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Yeshmukhametov, A.; Koganezawa, K. Tensegrity Kinematics and Kinetics. Encyclopedia. Available online: https://encyclopedia.pub/entry/51979 (accessed on 04 August 2024).

Yeshmukhametov A, Koganezawa K. Tensegrity Kinematics and Kinetics. Encyclopedia. Available at: https://encyclopedia.pub/entry/51979. Accessed August 04, 2024.

Yeshmukhametov, Azamat, Koichi Koganezawa. "Tensegrity Kinematics and Kinetics" *Encyclopedia*, https://encyclopedia.pub/entry/51979 (accessed August 04, 2024).

Yeshmukhametov, A., & Koganezawa, K. (2023, November 23). Tensegrity Kinematics and Kinetics. In *Encyclopedia*. https://encyclopedia.pub/entry/51979

Yeshmukhametov, Azamat and Koichi Koganezawa. "Tensegrity Kinematics and Kinetics." *Encyclopedia*. Web. 23 November, 2023.

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Tensegrity robots offer several advantageous features, such as being hyper-redundant, lightweight, shock-resistant, and incorporating wire-driven structures. Despite these benefits, tensegrity structures are also recognized for their complexity, which presents a challenge when addressing the kinematics and dynamics of tensegrity robots.

prismatic tensegrity
robot kinematics and kinetics
tensegrity structure

A tensegrity structure (see **Figure 1**) can be defined as a truss-like system that includes elements able to transmit loads in a single direction in space: these are struts/bars (compression members) and wires/cables (tension members). The connections between elements are constituted by ball joints, which also represent the only points at which external loads can be applied. As a consequence, all elements of a tensegrity structure can be loaded only axially, which on the one hand simplifies their modeling, and on the other hand allows one to choose element geometry and materials specialized for axial loads ^{[1]}, enabling “the creation of structures with high rigidity per unit mass” ^{[2]}. Due to its structure, a tensegrity can easily absorb external forces and shocks ^{[3]}: for example, NASA proposed a mobile robot based on a ball-shaped tensegrity structure with shock-absorbing features ^{[4]}. The first research work on tensegrity systems focused on the study of structure equilibrium and stability analysis ^{[5]}. The calculation of the initial equilibrium state of a tensegrity structure, which is in itself a nontrivial task, is termed as “form-finding” ^{[6]}^{[7]}^{[8]}. Recently, researchers have introduced a numerical approach for determining the stability of general structures when their structural stiffness matrix K is positive semi-definite. This stability is defined as the structure’s ability to return to its original state after the application of a small external load ^{[9]}^{[10]}.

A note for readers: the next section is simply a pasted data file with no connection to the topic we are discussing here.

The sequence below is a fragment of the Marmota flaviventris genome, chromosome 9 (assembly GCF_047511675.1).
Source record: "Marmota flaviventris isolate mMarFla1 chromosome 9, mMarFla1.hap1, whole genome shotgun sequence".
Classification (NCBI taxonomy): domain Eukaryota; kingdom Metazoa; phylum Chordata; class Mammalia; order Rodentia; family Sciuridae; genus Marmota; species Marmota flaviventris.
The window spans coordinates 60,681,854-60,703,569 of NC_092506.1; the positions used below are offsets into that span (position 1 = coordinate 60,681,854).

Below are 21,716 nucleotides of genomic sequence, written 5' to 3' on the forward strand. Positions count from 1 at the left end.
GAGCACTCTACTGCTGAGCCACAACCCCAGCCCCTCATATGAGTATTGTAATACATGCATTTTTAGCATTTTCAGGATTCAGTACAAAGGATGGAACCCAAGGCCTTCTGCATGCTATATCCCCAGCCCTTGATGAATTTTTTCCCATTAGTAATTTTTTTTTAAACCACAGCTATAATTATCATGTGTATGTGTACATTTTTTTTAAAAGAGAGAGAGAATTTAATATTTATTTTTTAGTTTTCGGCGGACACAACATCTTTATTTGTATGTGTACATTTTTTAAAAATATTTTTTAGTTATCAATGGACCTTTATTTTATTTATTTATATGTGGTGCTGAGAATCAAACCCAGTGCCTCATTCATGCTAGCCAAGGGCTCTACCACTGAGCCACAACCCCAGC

Tensegrity kinematics is a challenging problem, as it is more complex than serial robot kinematics. Indeed, a tensegrity robot is made of a network of strings and bars with complex wire routing, and inherently has a parallel and closed linkage architecture resulting in complex forward kinematics ^{[11]} with structural constraints ^{[12]}. One of the most popular methods of solving forward kinematics, consisting of an iterative approach, is the Newton–Raphson method ^{[13]}. Alternative methods have been proposed based on genetic algorithms ^{[14]}^{[15]}, potential energy ^{[16]}^{[17]}, and deformation kinematics ^{[18]}. Another proposed kinematics formulation for a tensegrity robot structure is the deformation kinematics method. This method imposes nodes in Euclidean space that are described by the nodal coordinates with respect to an inertial Cartesian coordinate system. Position of the joints is defined by deformed or stretched truss elements with respect to the initial position ^{[18]}. This is a nontrivial task, as the form of the tensegrity structure should be symmetric in terms of wire tensions. Finding the initial form of the robot after moving is also a crucial task. There are some mechanical factors that deeply affect form-finding, such as friction. The whole mechanism is driven by wires and has some contact between wires and robot rigid components, which yields friction, causing a negative effect on the robot motion, and requires more motor torque than it should ^{[19]}^{[20]}^{[21]}^{[22]}^{[23]}^{[24]}.

A problem related to kinematics is that of determining the kinetics of a tensegrity structure. Methods that account for the deformability of bars were described in ^{[18]}^{[25]}^{[26]}. A method based on a mixed Lagrangian–Eulerian approach was presented in ^{[18]} to derive the linearized equation of motion around equilibrium configurations for modal analysis and numerical simulation. Another approach to obtain linearized equations of motion was introduced in ^{[25]} utilizing second-order ordinary differential equations, which simplified the problem as compared to using partial differential equations, as in ^{[18]}. The major drawback of the method in ^{[25]} is the large number of parameters required for calculations, related to Young’s modulus and geometrical properties. Finally, the method in ^{[26]} directly handles nonlinear tensegrity dynamics.